Our IMISCOE Journalist - introducing RUNOMI - our new member

11 October 2020

Today we sat down with Pascal Beckers from RUNOMI to discuss their new-entry into the IMISCOE Network. We talked about what led to join, their memories with IMISCOE, their future projects and much more! Enjoy!

Pascal Beckers is the scientific coordinator of the Radboud University Network on Migrant Inclusion (RUNOMI), an interdisciplinary cooperation of scholars working on migrant inclusion issues at Radboud University. Pascal is co-founder of the network and representative to the IMISCOE board.

What is RUNOMI?

Since 2018 we increased university wide collaboration on migration and integration studies, and developed a broader network which is at the moment bringing together about 80 scholars working at 6 different faculties of the Radboud University in the Netherlands. The aim of the network is to bundle expertise in this field and benefit from interdisciplinary collaboration. At RUNOMI we work together in education activities, research and valorisation focusing on three broad and interconnected domains: Economic inclusion; Social Inclusion; and migrant access to public services, healthcare and housing. What brings us together at RUNOMI is expertise in migration and integration studies and societal engagement. We actively engage with migrant communities and other societal stakeholders.

First of all, welcome to IMISCOE. What led you and your team into applying to be part of IMISCOE?

IMISCOE has been a European network that many of our members have been engaged with in various ways, what is new now is that with the university endorsement, we wish RUNOMI to become a hub of scholarly exchange within our European network.

When was your first-time hearing of IMISCOE?

Personally, I've been involved with IMISCOE since the very beginning, more than 10 years ago (2005-2006) when I was doing my PhD research. With warm memories I'm looking back to many of the annual conferences and workshops that have been organised by IMISCOE in various places.

You’ve been to previous IMISCOE conferences. What’s one of your fondest memories of these experiences?

I can remember many. The scholarly discussions throughout annual conference programmes have always been very inspiring for my own work. Comparative perspectives have been enriching (learning about policies etc in Europe), but also the warm atmosphere at IMISCOE has always been valuable: there is an open communication and eagerness to learn about all the various opinions and research. This has been bundled with social activities as well. I recall many years ago I organised a seminar at the European University Institute in Florence on migrant entrepreneurship and economic integration of migrants, which has been very enriching with bringing many expert speakers together in this very pleasant setting. My favourite event: the annual conferences. There is always an opportunity to be back in touch with colleagues from other countries but also from the Netherlands because I don't see them that often. The annual conferences are an essential meeting point for integration scholars in Europe.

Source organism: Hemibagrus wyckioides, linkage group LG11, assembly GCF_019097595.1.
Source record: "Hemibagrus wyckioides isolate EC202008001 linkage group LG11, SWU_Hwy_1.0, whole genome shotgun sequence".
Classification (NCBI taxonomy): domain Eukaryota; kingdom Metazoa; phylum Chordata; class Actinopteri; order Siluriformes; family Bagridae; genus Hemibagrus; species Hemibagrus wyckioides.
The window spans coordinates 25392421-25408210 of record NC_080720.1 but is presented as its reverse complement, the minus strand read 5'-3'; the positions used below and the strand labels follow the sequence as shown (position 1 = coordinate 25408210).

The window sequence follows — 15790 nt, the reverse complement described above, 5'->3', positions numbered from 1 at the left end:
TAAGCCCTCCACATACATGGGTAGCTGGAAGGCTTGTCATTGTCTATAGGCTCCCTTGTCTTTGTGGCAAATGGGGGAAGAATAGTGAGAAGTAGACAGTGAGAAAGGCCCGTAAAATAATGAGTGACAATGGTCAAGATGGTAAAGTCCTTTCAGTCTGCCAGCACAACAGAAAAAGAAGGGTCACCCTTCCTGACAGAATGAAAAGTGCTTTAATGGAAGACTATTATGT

What does RUNOMI bring to the table to IMISCOE and its landscape?

There are several features I think that make RUNOMI very valuable:

  • RUNOMI is one of the largest (local) networks connected to a single university with at the moment around 80 members, from PhD students to professors, thereby enriching the full range of expertise of the Radboud University
  • RUNOMI is based on a strong institutional setting, which is unique considering the broad scope of expertise around migrant inclusion studies. Next to the classical disciplines that are well represented within IMISCOE, RUNOMI also beholds disciplines that are less represented in IMISCOE, such as management, law, medical faculty and historian experts. It is this broad range of expertise that RUNOMI bundles that is beneficial for the IMISCOE community
  • In terms of organisation and structure we are unique within the IMISCOE network. We have a strong backing of the university’s executive board, we have a network office with an officer, we have a board of representatives from all the participating 6 faculties of the university, we have an advisory board with migrants advising our activities.
  • Finally, we have a large membership of young researchers as well, a very active community of PhD students who are willing to play an active role within IMISCOE as well, which is a mayor valued addition to IMISCOE.

Finally, what are some of RUNOMI’s latest migration-related projects you’d like to share?

With a membership of around 80 scholars there is a large number of projects ongoing (on RUNOMI’s website you can find an overview of this).

Our most recent project is a university-wide collaboration on studying the implications of COVID-19 and related policies on European labour migrants and irregular migrants in the Netherlands. This NWO/ZonMw-funded project has just started in September 2020 and will run for 2 years. It connects medical- employment- and housing issues in the border region of the Netherlands and Germany (state of North Rhine-Westphalia) and compares the institutional arrangements and outcomes to ultimately derive recommendations for enhancing the vulnerable situation of migrants working in vital sectors. Concretely this is also a project that we’re going to connect to the IMISCOE community in the standing committee ‘migration politics and government’, in which many of our project members participate (i.e. Tesseltje de Lange, Lisa Berntsen).

Thank you to RUNOMI and Pascal for taking the time to talk to us and once again, welcome to IMISCOE! Looking forward for future collaboration!


Our IMISCOE Journalist - introducing RUNOMI - our new member

Stille Campus Elinor Ostromgebouw



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